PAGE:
Round One picks

When I belonged to the Vancouver Canucks fan listserv fifteen years ago (post-gophers, pre-blogs, fondly remembered at Canucks Corner), whenever the playoffs began, a statistician named Dave Hannah would make his picks based solely on who was the better goaltender in each matchup– hence what we referred to as the Dave Hannah Theory of Goaltending (though it wasn’t a theory of goaltending as much as a theory of what goaltending meant in the playoffs). Dave normally was correct, and I even won a playoff pool once (after Dave had moved on) based on my own Hannahesque picks.

Sadly, it no longer works as often in hockey (Boucher vs. Brodeur, Niemi vs. Luongo, Khabibulin vs. Luongo, Leighton vs. Halak, to name a few recent matchups), and I doubt it would work even that well with pitching matchups in baseball’s postseason, but it’s worth a try. (It may work better in the negative. Remember the wise words of ex-Penguins coach Gene Ubriaco: “Goaltending is 75% of hockey, unless it’s bad goaltending, in which case it’s 100%.”)

My picks, with all due respect to Dave Hannah:

Philadelphia (97-65) vs. Cincinnati (91-71)
Halladay/Hamels/Oswalt. On the other hand, Joey Votto and luck (e.g. 7 innings of 2-hit, no-run, 10K baseball out of Edinson Volquez, or Johnny Cueto, or both). The Reds are somewhere between the 2008 Brewers and the 2009 Rockies, both of whom the Phillies deposed in 4, and the 2010 Phillies are (mostly) even better. Phils in 4.

San Francisco (92-70) vs. Atlanta (91-71)
Lincecum/Cain/Sanchez/Zito are scarier than Lowe/Hudson/Hanson/Jurrjens and the scariest potential matchup for the Phillies in the NL, if not the whole playoffs, no matter that the Giants have two rosters’ full of castoff outfielders whose total VORP (49.8) doesn’t even match Jayson Werth’s (53.2) .* On the other hand, it’s a short series, Jason Heyward is the best position player between the two teams (with all due respect to Aubrey Huff), and the Braves are extra-motivated to win one for Bobby. I never went wrong picking whomever played Atlanta from 2000-2005, but not this time. Braves in 5.

* Note: if you count Cody Ross’s VORP as a Marlin and Jose Guillen’s VORP as a Royal, it would (68.6). (Yes, Jose Guillen actually had a positive VORP as a Royal.) The 49.8 also doesn’t count Aubrey Huff’s VORP as an outfielder.

Minnesota (94-68) vs. New York Yankees (95-67)
Justin Morneau would help. So would Scott Baker. On the other hand, with Games 1, 2, and 5 in Minnesota, the Twins can beat the Yankees without a win in Yankee Stadium (remember the 1987 and 1991 World Series: the Twins went 8-0 at home and 0-6 on the road). Liriano/Pavano/Duensing may not be Viola/Blyleven/Straker or Morris/Tapani/Erickson, but Sabathia/Pettitte/Hughes are mere mortals too. Twins in 5.

Tampa Bay (96-66) vs. Texas (90-72)
Even if Cliff Lee 2010 were Cliff Lee 2009, Tampa is too deep offensively (Carlos Pena hit .196 and still had 87 walks, tied for 6th in the AL with Old Friend Bobby Abreu and 28 more than Ryan Howard), and are Price/Shields/Garza/Davis any worse than Lee/Wilson/Lewis/Hunter? The only other team that can match up with the Phillies top to bottom, Rays in 3.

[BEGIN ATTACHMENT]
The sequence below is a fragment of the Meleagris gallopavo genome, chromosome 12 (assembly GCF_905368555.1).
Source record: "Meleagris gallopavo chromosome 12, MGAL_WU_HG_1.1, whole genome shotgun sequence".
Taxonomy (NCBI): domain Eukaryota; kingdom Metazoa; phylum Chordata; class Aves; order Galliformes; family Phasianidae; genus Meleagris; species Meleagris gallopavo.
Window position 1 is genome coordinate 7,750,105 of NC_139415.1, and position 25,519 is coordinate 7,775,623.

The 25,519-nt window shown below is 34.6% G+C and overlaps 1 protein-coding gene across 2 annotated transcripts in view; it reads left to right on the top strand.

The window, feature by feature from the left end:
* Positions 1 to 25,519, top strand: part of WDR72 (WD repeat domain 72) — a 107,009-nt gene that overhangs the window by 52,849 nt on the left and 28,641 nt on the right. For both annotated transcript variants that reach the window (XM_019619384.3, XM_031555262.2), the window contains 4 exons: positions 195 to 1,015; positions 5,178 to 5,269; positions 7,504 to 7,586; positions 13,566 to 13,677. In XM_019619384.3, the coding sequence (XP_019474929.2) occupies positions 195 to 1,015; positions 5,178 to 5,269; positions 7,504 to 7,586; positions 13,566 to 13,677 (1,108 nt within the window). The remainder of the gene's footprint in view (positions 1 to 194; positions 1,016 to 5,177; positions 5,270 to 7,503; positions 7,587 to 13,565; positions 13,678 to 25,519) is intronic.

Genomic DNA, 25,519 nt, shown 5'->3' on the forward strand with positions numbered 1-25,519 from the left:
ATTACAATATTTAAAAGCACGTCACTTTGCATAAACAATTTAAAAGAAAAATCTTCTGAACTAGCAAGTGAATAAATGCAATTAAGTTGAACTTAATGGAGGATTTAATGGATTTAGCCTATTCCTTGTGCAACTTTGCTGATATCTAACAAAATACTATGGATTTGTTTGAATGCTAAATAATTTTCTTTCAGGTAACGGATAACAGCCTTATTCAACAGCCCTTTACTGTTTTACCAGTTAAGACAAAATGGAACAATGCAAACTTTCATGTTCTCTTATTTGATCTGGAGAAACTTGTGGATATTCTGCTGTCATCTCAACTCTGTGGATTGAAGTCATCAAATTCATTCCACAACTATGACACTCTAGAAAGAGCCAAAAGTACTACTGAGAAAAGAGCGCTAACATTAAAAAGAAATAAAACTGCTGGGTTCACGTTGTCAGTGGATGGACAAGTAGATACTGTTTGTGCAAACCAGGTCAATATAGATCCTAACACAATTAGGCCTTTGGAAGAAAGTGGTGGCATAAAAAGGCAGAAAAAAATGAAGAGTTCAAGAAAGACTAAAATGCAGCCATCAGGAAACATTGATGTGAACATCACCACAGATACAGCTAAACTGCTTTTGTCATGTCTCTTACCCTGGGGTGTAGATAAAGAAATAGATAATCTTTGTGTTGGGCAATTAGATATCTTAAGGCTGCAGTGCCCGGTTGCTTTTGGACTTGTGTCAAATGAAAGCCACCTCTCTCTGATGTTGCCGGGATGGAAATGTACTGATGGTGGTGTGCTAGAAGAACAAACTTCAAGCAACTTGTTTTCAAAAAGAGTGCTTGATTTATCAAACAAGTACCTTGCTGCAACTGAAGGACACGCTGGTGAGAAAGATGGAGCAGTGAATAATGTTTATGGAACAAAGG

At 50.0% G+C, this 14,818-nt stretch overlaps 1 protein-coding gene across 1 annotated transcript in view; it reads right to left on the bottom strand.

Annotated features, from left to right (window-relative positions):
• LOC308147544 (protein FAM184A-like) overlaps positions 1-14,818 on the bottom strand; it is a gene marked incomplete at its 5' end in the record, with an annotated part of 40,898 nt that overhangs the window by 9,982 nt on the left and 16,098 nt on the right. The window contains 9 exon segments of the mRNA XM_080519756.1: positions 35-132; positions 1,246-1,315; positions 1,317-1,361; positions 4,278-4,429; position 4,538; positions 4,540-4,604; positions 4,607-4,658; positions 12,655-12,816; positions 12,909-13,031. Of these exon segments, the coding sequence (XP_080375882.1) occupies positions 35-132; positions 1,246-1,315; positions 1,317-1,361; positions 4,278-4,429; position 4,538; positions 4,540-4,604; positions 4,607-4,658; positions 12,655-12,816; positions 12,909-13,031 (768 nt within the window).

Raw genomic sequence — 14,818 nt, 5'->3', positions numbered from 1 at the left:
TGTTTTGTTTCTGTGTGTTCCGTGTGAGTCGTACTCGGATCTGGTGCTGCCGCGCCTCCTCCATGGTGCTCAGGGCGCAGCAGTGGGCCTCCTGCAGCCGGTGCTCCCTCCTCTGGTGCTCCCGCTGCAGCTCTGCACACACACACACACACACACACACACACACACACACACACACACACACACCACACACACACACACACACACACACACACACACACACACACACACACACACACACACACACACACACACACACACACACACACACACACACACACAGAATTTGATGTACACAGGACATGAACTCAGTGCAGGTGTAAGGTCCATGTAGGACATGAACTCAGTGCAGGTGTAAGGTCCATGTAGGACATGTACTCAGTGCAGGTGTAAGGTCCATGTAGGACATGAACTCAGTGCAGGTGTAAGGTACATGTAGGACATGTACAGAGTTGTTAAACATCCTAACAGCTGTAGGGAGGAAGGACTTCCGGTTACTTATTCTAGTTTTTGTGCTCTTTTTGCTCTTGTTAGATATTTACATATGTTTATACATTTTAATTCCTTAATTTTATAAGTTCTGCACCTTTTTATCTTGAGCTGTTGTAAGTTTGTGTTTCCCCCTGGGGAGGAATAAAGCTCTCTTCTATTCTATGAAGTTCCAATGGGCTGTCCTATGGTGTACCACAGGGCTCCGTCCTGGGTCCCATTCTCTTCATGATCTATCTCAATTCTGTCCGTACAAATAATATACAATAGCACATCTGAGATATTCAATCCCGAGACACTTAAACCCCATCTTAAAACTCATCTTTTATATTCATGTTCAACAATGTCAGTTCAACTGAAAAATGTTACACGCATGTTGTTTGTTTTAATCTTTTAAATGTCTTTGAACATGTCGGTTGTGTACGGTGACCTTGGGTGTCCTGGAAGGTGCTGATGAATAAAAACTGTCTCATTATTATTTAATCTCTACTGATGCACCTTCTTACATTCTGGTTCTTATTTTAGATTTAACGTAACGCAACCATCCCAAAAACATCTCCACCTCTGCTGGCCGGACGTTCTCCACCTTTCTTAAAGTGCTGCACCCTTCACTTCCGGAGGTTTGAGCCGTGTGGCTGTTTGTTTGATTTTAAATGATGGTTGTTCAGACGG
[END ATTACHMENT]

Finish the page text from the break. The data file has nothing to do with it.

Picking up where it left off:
Advertisements

6 Responses to “Round One picks”

  1. Round One picks « de Jesus was a Capricorn…

    I found your entry interesting do I’ve added a Trackback to it on my weblog :)…

  2. Great post man! I am a big believer in the fact that you need a very good rotation to be able to win in the playoffs, and right now the Yankees don’t have that. It’s so difficult to outscore teams in the playoffs, that goes for any sport, because you have to face each teams best pitcher’s night in and night out. Scoring is at a premium in any sport when post-season time rolls around. Burnett, Hughes, Vazquez…who do you start? Also, you think you could check out my blog cuz I really wanna hear what you have to say. http://chrisross91.wordpress.com/2010/10/02/bottom-3/

  3. The bottom three aren’t as far from the top two as you would think. Sabermetrically speaking, Burnett was the unluckiest Yankee starter among the top five in terms of BABIP at .328. Pettitte was the only other starter above .300 at .301; Vazquez was the luckiest at .274 (outside the top five, Dustin Moseley was at .266). As far as SIERA, the top five were much closer than ERA would suggest, with Sabathia lowest at 3.75 (compared to an ERA of 3.18) and Vazquez highest at 4.54 (compared to an ERA of 5.32). (Note to Cy Young voters: whatever it’s worth, Felix Hernandez was even luckier with a .266 BABIP, but his SIERA was only 3.19.)

    What this means for a five game series is almost irrelevant, though. Even a random lineup order (e.g. batting Berkman cleanup and ARod 8th) wouldn’t have a huge effect over five games– or, if it did, wouldn’t be because of any factors beyond random luck (remember Mark Lemke?). Burnett or Vazquez won’t cost the Yankees the pennant any more than Kyle Kendrick will doom the Phillies.

  4. […] an obligatory reference to Dave Hannah, below are my NHL playoff picks for Round […]

  5. […] focusing not only on the goaltending rollercoaster this playoffs (with the annual obligatory nod to Dave Hannah), but goal differential (hello, Florida […]

  6. […] normally make my playoff picks based on goaltending (the Dave Hannah method or the Gene Ubriaco method, with the Detroit exception), so I figured why not make my regular […]

Leave a Reply

Fill in your details below or click an icon to log in:

WordPress.com Logo

You are commenting using your WordPress.com account. Log Out / Change )

Twitter picture

You are commenting using your Twitter account. Log Out / Change )

Facebook photo

You are commenting using your Facebook account. Log Out / Change )

Google+ photo

You are commenting using your Google+ account. Log Out / Change )

Connecting to %s

%d bloggers like this: